Books published in 2020 will live, like the films and TV shows we clung to, in a special corner of our collective memory. For bibliophiles, books felt lost in the shutdown shuffle because we couldn’t celebrate launches and readings; we missed browsing at bookshops and socializing at regional poetry festivals. Despite the challenges, books found their way to us at a time when literature expanded audiences across social media platforms. Poetry has possessed new readers and viewers and poets have given us new ways of accessing their work during the pandemic. We may have sacrificed our shared experiences at bookshops and local libraries, but we read and relished even more books during lockdown. And some of us found a new addiction in the intimacy of poets-on-Zoom, including Candice Wuehle.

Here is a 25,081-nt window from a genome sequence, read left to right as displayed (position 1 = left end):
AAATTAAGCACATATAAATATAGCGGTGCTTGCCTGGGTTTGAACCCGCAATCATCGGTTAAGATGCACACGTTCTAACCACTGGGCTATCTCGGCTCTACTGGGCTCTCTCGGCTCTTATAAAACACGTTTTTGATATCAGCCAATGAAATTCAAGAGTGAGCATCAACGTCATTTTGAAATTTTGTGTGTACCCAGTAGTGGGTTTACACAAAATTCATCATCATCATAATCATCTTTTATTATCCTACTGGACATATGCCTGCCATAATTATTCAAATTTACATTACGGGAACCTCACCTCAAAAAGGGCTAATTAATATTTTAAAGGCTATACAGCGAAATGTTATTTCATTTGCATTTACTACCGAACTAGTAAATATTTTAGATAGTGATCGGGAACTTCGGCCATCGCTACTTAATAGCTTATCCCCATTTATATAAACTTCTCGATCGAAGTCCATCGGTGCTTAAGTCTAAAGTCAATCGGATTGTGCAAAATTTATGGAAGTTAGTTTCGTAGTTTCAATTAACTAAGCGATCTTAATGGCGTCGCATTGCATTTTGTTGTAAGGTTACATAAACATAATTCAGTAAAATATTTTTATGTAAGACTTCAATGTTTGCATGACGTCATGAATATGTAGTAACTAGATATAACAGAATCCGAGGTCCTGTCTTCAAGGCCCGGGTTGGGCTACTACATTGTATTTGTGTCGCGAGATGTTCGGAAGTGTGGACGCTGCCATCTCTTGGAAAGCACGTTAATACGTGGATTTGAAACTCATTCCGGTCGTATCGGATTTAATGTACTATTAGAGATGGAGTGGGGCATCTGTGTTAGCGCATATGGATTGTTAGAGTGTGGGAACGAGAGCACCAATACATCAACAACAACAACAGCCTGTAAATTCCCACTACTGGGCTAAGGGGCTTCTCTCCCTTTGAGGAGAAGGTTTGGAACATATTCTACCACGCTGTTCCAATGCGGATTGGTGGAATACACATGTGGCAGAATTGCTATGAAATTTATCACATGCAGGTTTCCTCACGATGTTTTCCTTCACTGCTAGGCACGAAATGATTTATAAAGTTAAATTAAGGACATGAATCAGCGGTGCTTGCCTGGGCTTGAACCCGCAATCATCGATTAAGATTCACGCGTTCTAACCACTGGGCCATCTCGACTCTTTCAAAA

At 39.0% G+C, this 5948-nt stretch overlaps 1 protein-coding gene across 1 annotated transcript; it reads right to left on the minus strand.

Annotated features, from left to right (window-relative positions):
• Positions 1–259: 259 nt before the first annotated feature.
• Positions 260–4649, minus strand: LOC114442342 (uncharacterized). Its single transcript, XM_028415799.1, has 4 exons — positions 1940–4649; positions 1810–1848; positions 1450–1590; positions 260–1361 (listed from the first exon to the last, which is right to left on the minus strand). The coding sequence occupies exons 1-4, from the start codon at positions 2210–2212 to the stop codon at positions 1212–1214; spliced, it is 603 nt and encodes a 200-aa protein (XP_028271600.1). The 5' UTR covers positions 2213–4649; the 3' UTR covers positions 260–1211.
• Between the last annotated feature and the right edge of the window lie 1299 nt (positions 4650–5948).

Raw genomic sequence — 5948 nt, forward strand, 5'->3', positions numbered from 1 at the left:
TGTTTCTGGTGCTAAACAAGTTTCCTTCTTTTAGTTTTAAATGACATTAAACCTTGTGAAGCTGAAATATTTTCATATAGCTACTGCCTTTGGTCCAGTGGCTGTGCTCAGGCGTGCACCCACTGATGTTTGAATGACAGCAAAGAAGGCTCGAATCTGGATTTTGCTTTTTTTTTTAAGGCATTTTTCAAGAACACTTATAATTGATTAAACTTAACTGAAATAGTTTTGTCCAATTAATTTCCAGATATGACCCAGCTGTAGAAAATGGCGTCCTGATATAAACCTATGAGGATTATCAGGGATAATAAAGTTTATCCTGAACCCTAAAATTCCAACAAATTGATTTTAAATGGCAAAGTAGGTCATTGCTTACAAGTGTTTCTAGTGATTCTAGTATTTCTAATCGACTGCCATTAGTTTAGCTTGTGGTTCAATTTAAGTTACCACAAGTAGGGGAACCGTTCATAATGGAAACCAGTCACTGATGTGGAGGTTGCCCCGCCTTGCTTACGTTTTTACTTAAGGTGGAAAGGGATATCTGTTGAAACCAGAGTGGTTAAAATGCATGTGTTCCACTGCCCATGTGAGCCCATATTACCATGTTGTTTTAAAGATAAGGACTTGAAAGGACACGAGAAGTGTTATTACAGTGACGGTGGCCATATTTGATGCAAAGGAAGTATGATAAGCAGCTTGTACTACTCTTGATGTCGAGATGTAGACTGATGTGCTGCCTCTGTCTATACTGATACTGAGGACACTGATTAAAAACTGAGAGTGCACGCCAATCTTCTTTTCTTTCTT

Candice Wuehle’s readings of selected ekphrastic poems from her third collection, Death Industrial Complex are as entranced as the subjects themselves. https://www.candicewuehle.com/blog
Wuehle inhabits, and is inhabited by, the late artist, Francesca Woodman (1958-1981). While Woodman’s photography takes top billing as the primary focus of these ekphrastic poems, the photos are only part of the alchemy that engenders Death Industrial Complex’s rupture of a broken past. The poems refract memory and embody an alternative present in the young voice of Francesca Woodman.
From “poltergeist i”:
we met as i was climbing out of the mirror,
because you thought I was a glitch in your own
reflection it was easy to convince you to let me live inside you.